In a world where the vast majority of people living with HIV/AIDS cannot obtain the level of HIV care that has proved clinically beneficial, the International Association of Physicians in AIDS Care (IAPAC) strongly encourages research-based drug manufacturers and others to facilitate greater access to medicines through lower priced drug donations. In particular, drugs that reduce the risk of mother-to-child transmission should be made available. However, while drug donations are a key component of a comprehensive remedy, they alone will not make an appreciable dent in this pandemic.
As an African health official recently told me, "The companies can give us a supertanker of free products. Unfortunately, the drugs will only reach a small number of people with access to the medical knowledge and healthcare infrastructure that will allow them to be used correctly and, thus, improve their health." The other required elements in a comprehensive remedy for HIV/AIDS are infrastructure development, training and education, access to vaccines and microbicides, and political leadership.
Strong medical and social infrastructure is necessary to support and sustain both ongoing basic healthcare and the introduction of antiretroviral drug combinations that can transform HIV from a certain death sentence into a manageable disease. Most Americans and Europeans do not realize that developing nations have severely constrained medical systems. Fundamental services taken for granted in other parts of the world are unavailable to the majority of African populations.
Physicians, where present, are often not trained in the basics of HIV diagnosis and treatment. A physician's knowledge has a positive impact on patients' treatment outcomes, quality of life and odds of surviving. In our push for solutions, IAPAC is developing an HIV medical training and certification program to accelerate physician training in resource-limited countries. This approach will quickly expand the cadre of local experts with the skills required for this highly specialized area of medical treatment, thus promoting the safe, optimal use of antiretroviral drugs.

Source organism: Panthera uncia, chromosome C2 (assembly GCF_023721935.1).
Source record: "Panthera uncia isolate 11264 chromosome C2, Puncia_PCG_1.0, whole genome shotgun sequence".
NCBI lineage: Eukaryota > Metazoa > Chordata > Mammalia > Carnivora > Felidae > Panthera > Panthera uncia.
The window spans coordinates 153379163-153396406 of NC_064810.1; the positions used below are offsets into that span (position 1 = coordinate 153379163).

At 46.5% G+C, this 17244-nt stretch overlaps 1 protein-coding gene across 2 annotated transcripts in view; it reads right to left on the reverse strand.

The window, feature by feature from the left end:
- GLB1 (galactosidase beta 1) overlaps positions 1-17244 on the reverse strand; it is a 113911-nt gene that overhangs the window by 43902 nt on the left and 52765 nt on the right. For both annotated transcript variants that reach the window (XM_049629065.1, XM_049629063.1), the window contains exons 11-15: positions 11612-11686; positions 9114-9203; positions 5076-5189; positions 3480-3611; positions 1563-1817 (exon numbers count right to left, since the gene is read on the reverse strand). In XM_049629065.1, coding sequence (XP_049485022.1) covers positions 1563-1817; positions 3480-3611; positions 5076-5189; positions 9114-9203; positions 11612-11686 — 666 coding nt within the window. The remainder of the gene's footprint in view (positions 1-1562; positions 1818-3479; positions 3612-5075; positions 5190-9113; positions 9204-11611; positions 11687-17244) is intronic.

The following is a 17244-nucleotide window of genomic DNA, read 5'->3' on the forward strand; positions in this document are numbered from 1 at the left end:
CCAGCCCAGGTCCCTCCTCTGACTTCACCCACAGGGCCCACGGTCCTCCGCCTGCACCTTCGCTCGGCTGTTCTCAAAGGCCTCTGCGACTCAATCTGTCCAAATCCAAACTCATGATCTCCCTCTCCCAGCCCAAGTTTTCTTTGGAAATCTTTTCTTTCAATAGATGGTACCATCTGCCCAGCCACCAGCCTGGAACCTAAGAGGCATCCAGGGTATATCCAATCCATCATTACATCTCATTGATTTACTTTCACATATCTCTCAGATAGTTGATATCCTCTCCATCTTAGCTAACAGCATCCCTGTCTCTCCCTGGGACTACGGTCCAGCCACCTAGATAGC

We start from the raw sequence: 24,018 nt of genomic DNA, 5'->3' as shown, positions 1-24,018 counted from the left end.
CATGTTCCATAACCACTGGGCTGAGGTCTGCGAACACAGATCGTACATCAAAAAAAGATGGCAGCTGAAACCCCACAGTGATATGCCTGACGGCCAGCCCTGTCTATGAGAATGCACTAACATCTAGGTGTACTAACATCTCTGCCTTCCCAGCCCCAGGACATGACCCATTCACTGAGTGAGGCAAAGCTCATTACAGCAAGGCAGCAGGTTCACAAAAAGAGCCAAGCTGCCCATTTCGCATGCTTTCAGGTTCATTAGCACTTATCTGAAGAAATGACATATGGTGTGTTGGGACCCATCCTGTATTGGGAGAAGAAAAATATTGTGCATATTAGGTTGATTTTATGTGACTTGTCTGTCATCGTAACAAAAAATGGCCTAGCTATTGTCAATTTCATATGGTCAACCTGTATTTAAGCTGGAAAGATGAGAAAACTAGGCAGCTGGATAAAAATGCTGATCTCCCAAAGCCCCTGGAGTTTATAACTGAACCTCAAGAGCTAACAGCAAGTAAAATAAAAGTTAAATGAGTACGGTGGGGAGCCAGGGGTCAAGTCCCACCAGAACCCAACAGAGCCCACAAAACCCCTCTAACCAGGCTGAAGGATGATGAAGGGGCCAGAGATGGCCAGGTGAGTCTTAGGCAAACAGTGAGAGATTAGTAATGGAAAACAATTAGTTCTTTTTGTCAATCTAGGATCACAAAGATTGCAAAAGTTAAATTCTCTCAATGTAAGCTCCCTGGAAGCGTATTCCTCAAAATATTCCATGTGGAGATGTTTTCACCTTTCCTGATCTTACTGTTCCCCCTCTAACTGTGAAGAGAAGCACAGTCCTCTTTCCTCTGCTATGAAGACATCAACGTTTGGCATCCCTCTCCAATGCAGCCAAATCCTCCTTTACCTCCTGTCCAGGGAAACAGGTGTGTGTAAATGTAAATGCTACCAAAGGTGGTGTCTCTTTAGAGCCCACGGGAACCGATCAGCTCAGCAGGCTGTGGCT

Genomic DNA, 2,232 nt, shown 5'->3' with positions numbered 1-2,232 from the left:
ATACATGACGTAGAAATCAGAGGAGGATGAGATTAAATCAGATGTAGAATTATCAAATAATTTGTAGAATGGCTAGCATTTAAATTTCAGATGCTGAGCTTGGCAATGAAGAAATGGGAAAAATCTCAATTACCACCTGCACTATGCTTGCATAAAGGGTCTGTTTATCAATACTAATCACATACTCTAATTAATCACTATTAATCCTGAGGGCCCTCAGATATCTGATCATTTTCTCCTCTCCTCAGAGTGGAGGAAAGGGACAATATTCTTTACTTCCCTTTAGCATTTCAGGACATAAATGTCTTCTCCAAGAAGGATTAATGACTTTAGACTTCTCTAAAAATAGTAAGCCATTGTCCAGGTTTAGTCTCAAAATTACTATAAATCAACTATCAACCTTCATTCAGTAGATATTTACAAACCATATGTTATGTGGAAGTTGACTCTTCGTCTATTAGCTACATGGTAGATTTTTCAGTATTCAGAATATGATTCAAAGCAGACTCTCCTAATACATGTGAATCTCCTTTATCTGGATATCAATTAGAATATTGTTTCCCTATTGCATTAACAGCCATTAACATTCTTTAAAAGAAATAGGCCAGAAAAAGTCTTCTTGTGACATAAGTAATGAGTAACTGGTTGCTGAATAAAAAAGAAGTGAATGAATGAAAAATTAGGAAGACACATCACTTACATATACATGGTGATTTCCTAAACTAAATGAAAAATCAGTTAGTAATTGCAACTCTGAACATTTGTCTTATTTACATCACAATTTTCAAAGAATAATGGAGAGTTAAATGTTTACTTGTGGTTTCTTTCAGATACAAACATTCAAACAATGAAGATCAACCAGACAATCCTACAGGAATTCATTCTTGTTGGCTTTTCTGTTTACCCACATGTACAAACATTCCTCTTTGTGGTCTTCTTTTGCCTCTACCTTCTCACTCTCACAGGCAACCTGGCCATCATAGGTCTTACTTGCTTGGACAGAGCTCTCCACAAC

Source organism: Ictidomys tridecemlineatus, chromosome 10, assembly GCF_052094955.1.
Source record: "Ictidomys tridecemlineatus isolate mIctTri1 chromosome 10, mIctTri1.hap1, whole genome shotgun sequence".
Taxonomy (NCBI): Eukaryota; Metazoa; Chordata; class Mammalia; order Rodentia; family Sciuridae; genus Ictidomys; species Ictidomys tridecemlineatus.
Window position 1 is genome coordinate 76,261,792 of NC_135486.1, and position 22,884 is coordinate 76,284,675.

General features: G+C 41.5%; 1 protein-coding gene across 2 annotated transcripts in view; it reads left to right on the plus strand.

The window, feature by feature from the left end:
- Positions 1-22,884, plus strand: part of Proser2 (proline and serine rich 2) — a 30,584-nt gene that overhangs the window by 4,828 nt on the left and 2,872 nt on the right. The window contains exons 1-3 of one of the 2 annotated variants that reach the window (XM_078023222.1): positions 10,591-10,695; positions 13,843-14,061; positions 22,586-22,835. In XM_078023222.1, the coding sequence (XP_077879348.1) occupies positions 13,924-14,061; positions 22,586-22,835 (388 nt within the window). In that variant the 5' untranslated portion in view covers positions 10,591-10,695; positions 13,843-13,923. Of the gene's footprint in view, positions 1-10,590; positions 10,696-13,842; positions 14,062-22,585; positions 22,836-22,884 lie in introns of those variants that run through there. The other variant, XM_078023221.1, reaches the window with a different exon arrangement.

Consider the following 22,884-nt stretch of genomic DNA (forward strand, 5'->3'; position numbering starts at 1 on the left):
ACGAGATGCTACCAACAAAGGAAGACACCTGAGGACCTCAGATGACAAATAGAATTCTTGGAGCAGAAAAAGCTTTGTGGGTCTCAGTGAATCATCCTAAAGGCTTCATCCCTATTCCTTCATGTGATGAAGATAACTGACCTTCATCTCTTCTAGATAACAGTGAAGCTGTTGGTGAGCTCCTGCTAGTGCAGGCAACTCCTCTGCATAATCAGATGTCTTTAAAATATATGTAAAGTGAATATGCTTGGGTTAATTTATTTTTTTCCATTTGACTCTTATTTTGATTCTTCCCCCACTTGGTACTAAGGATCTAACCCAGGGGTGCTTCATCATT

Antiretroviral drug therapy requires close monitoring by trained medical professionals. Otherwise, these drugs are potentially dangerous to individuals and to the population at large. Because the HIV virus constantly replicates, or makes copies, it can adjust its DNA to "resist" obstacles such as antiretroviral drugs. This phenomenon, known as "drug resistance," presents a significant public health threat when medications are inappropriately prescribed or drug regimens are not properly followed. The threat of a mutant virus that resists known medications concerns many and cannot be underestimated or ignored. To this end, we strongly believe that drug companies and other entities must expand their largesse to include funding to educate people and to build health services to administer and monitor the use of these drugs.
Infrastructure development is not only important for improving access to life-saving medicines, but also for the deployment of vaccines and microbicides as they become available. Prevention measures such as vaccine and microbicide development and distribution are essential components of any comprehensive response to curb the spread of HIV/AIDS.
Finally, political leadership is critical in addressing this issue. Individual countries need to acknowledge the problem and take positive action. Economic choices must be made responsibly. If we look at budget outlays in wealthier African countries, there is a disparity between what is spent on military defense versus what is allocated for basic healthcare, never mind care for HIV disease and its associated complications. What level of investment will be made to fight the virus? Which "enemy" poses the greater threat?
An effective remedy to this pandemic must combine education for clinicians, healthcare workers and the general population with an unwavering commitment from the leadership of the countries most affected by this virus. Moreover, this remedy must include a true commitment on all levels -- public and private -- to forge partnerships heretofore only dreamt about by policy wonks and idealists. Only then will the multitude of Africans living with and affected by HIV/AIDS receive the help they so desperately need.
Our members -- 10,000 physicians and healthcare professionals in 52 countries -- want lower drug prices. They also want, and desperately need, infrastructure that will allow these drugs to be responsibly and effectively used. This approach, combined with support from the leadership of the countries themselves, will better the quality of care provided to all Africans living with HIV/AIDS.
José Zuniga is the political editor of the Journal and Deputy Director of the International Association of Physicians in AIDS Care.